Governor John Kitzhaber's top advisor on the now-abandoned Columbia River Crossing (CRC) is under investigation by the Oregon Government Ethics Commission. After a Willamette Week cover story highlighted Patricia McCaig's role as a consultant for a contractor working on the CRC, two individuals filed complaints with the commission over potential conflicts of interest in her dual roles. A preliminary investigation (pdf) suggests there is "a substantial objective basis to believe" that McCaig may have violated as many as eight state statutes with her actions. In a letter to the Ethics Commission, McCaig said, "There is no real or perceived conflict of interest." Regarding her capacity as a consultant for the contractor David Evans and Associates, McCaig said, "I was not talking to or corresponding with a legislative official to influence or attempt to influence legislative action." The commission has 180 days to conclude its investigation.
COAL: The Documentary will air Wednesday, June 19 at 10:00 p.m. on OPB TV. Over the past year, we've heard a lot from different voices in the debate over coal terminals in the Northwest. A new EarthFix TV documentary airing on OPB TV takes a look at the big picture. Reporters Ashley Ahearn and Katie Campbell traveled from Gillette, WY to Bellingham, WA to examine how the debate over coal terminals is playing out in points along the way. With plans abandoned for several proposed terminals and the first public hearings set for the Port of Morrow terminal, we'll check in on the state of coal in the Northwest.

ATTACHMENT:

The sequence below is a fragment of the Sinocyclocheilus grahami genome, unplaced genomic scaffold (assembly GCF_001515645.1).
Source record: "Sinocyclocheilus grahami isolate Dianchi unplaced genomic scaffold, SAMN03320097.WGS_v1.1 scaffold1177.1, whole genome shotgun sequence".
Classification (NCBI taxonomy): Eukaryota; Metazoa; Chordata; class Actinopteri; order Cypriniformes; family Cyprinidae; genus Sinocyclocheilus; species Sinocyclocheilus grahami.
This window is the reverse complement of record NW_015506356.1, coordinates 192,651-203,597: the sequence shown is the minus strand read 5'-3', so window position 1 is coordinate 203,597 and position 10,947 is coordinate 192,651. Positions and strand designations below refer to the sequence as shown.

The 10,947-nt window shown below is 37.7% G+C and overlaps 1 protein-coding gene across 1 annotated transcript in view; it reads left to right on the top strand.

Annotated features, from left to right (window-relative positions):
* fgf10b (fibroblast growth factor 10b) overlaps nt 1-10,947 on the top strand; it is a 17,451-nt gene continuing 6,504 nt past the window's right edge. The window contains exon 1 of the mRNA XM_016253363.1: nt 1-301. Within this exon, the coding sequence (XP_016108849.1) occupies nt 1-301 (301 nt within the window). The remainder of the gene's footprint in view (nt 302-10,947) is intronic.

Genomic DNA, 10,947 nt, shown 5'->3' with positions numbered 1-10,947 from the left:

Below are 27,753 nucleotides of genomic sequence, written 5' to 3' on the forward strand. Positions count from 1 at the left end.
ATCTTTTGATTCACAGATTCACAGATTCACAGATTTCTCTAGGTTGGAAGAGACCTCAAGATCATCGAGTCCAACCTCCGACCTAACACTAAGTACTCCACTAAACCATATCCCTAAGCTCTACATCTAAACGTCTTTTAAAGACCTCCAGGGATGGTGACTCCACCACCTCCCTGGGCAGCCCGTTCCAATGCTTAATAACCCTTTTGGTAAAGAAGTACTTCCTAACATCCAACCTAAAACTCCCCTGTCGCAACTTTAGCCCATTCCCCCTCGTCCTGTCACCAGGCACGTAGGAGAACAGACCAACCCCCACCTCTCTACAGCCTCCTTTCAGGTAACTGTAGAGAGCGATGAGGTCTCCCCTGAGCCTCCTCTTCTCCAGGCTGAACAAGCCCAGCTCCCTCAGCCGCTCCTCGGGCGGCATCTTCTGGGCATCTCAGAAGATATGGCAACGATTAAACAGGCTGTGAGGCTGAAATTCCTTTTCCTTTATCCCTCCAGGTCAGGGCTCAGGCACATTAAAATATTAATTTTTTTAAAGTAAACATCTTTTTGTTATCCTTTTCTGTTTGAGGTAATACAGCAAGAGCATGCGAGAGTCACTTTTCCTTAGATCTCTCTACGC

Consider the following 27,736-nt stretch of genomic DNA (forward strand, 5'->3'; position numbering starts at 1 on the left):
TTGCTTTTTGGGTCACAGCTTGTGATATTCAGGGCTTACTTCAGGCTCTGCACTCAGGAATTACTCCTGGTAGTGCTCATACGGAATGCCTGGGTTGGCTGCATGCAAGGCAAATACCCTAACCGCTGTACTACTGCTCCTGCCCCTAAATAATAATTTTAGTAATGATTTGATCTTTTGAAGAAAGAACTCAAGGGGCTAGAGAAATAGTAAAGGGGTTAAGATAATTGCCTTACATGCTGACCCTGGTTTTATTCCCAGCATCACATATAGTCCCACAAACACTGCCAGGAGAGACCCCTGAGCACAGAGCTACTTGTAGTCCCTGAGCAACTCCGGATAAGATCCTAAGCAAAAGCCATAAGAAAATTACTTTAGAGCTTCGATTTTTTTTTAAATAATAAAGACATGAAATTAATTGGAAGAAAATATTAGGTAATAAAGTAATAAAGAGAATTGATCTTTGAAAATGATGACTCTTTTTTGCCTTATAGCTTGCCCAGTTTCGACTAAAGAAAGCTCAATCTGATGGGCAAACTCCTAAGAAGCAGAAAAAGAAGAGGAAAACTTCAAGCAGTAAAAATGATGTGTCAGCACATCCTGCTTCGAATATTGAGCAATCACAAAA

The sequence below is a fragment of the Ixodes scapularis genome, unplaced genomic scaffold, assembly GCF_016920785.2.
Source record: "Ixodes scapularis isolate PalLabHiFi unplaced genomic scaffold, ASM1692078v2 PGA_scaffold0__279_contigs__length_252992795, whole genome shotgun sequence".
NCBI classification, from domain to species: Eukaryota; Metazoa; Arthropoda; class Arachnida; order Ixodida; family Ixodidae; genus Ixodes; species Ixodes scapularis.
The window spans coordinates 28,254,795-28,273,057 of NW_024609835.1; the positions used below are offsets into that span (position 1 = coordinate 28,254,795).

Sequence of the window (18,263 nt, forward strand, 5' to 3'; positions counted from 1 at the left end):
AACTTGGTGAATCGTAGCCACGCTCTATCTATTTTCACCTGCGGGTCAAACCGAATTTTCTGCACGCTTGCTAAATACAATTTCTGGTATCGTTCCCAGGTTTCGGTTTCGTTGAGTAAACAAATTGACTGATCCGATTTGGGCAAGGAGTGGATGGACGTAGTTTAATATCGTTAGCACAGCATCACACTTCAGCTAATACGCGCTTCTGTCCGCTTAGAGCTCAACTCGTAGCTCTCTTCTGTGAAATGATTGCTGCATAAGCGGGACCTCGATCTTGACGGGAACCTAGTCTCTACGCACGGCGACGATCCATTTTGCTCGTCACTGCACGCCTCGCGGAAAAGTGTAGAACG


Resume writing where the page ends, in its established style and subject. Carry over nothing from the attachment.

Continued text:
When Jake Dekker first heard about the boy who would later become his son, he had a strong negative reaction. Nine-year-old Danny had been diagnosed with ADHD, OCD (obsessive-compulsive disorder) and something called reactive attachement disorder. He'd grown up in foster care, having been abandoned by his mother as a baby, and then later abused by the people who were supposed to protect him. Growing up, Jake Dekker never thought he'd be a father. He was gay and didn't see any good examples of people like him being parents. Also, he battled substance abuse and for a time says he couldn't imagine brining a child into his alcoholic world. But Dekker got clean, got a long term partner and slowly began to recognize a deep desire he had to become a father. How he met, got to know and ultimately adopted the boy named Danny is the subject of the memoir, One Kid at a Time. Dekker says he wanted to write the story in part to talk honestly about the difficulties of adopting in the foster care system and to let people know they can be overcome.
In 2011, nearly three thousand people in Multnomah County were sleeping outside, in a vehicle, in an abandoned building, or in a shelter, according to a yearly homeless count. But playwright Bruce Hostetler points out, "it's a part of the world that we're surrounded by that we can forget so easily." Hostetler used a passion for storytelling to address the issue of homelessness, and wrote Feral, a play finishing its run at the Fertile Ground Festival this weekend. He distilled interviews with hundreds of Portlanders dealing with homelessness into a play about a man spending his first night on the street.
The Cover Oregon board voted to abandon the flawed state-run exchange and adopt the federal website. We'll hear why the site had to die.